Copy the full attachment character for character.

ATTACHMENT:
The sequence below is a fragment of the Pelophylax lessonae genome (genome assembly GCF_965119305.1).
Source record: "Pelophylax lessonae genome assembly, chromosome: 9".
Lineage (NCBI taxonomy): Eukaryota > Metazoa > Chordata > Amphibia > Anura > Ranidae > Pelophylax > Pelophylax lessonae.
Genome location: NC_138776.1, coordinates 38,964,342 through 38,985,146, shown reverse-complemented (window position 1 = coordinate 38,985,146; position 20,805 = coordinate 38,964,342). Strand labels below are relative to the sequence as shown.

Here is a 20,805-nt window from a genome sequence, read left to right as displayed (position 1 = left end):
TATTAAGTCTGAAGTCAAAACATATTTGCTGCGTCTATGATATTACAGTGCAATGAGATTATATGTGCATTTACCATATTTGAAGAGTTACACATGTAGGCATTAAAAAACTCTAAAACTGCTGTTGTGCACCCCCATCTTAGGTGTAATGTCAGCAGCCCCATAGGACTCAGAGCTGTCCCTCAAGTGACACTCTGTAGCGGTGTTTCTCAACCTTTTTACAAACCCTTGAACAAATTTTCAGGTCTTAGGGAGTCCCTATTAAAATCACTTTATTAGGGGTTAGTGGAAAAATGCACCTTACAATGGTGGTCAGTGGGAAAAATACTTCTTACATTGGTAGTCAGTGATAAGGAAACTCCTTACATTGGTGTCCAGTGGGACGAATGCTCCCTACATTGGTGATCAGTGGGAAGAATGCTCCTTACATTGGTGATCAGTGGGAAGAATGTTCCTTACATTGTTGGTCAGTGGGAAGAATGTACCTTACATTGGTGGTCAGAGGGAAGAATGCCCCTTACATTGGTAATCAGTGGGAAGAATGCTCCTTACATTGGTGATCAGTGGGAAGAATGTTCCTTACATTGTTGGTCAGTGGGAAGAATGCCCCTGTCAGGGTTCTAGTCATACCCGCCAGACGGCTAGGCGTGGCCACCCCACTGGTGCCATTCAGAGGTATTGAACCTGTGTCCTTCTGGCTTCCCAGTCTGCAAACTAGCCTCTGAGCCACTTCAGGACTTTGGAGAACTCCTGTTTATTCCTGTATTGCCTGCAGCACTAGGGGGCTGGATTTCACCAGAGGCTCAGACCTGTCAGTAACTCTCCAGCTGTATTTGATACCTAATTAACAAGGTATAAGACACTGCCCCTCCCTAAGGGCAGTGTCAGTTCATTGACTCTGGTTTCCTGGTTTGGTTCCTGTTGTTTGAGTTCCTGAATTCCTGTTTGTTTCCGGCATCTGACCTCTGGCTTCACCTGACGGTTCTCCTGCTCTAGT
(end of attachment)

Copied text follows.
The sequence below is a fragment of the Pelophylax lessonae genome (genome assembly GCF_965119305.1).
Source record: "Pelophylax lessonae genome assembly, chromosome: 9".
Lineage (NCBI taxonomy): Eukaryota > Metazoa > Chordata > Amphibia > Anura > Ranidae > Pelophylax > Pelophylax lessonae.
Genome location: NC_138776.1, coordinates 38,964,342 through 38,985,146, shown reverse-complemented (window position 1 = coordinate 38,985,146; position 20,805 = coordinate 38,964,342). Strand labels below are relative to the sequence as shown.

Here is a 20,805-nt window from a genome sequence, read left to right as displayed (position 1 = left end):
TATTAAGTCTGAAGTCAAAACATATTTGCTGCGTCTATGATATTACAGTGCAATGAGATTATATGTGCATTTACCATATTTGAAGAGTTACACATGTAGGCATTAAAAAACTCTAAAACTGCTGTTGTGCACCCCCATCTTAGGTGTAATGTCAGCAGCCCCATAGGACTCAGAGCTGTCCCTCAAGTGACACTCTGTAGCGGTGTTTCTCAACCTTTTTACAAACCCTTGAACAAATTTTCAGGTCTTAGGGAGTCCCTATTAAAATCACTTTATTAGGGGTTAGTGGAAAAATGCACCTTACAATGGTGGTCAGTGGGAAAAATACTTCTTACATTGGTAGTCAGTGATAAGGAAACTCCTTACATTGGTGTCCAGTGGGACGAATGCTCCCTACATTGGTGATCAGTGGGAAGAATGCTCCTTACATTGGTGATCAGTGGGAAGAATGTTCCTTACATTGTTGGTCAGTGGGAAGAATGTACCTTACATTGGTGGTCAGAGGGAAGAATGCCCCTTACATTGGTAATCAGTGGGAAGAATGCTCCTTACATTGGTGATCAGTGGGAAGAATGTTCCTTACATTGTTGGTCAGTGGGAAGAATGCCCCTGTCAGGGTTCTAGTCATACCCGCCAGACGGCTAGGCGTGGCCACCCCACTGGTGCCATTCAGAGGTATTGAACCTGTGTCCTTCTGGCTTCCCAGTCTGCAAACTAGCCTCTGAGCCACTTCAGGACTTTGGAGAACTCCTGTTTATTCCTGTATTGCCTGCAGCACTAGGGGGCTGGATTTCACCAGAGGCTCAGACCTGTCAGTAACTCTCCAGCTGTATTTGATACCTAATTAACAAGGTATAAGACACTGCCCCTCCCTAAGGGCAGTGTCAGTTCATTGACTCTGGTTTCCTGGTTTGGTTCCTGTTGTTTGAGTTCCTGAATTCCTGTTTGTTTCCGGCATCTGACCTCTGGCTTCACCTGACGGTTCTCCTGCTCTAGT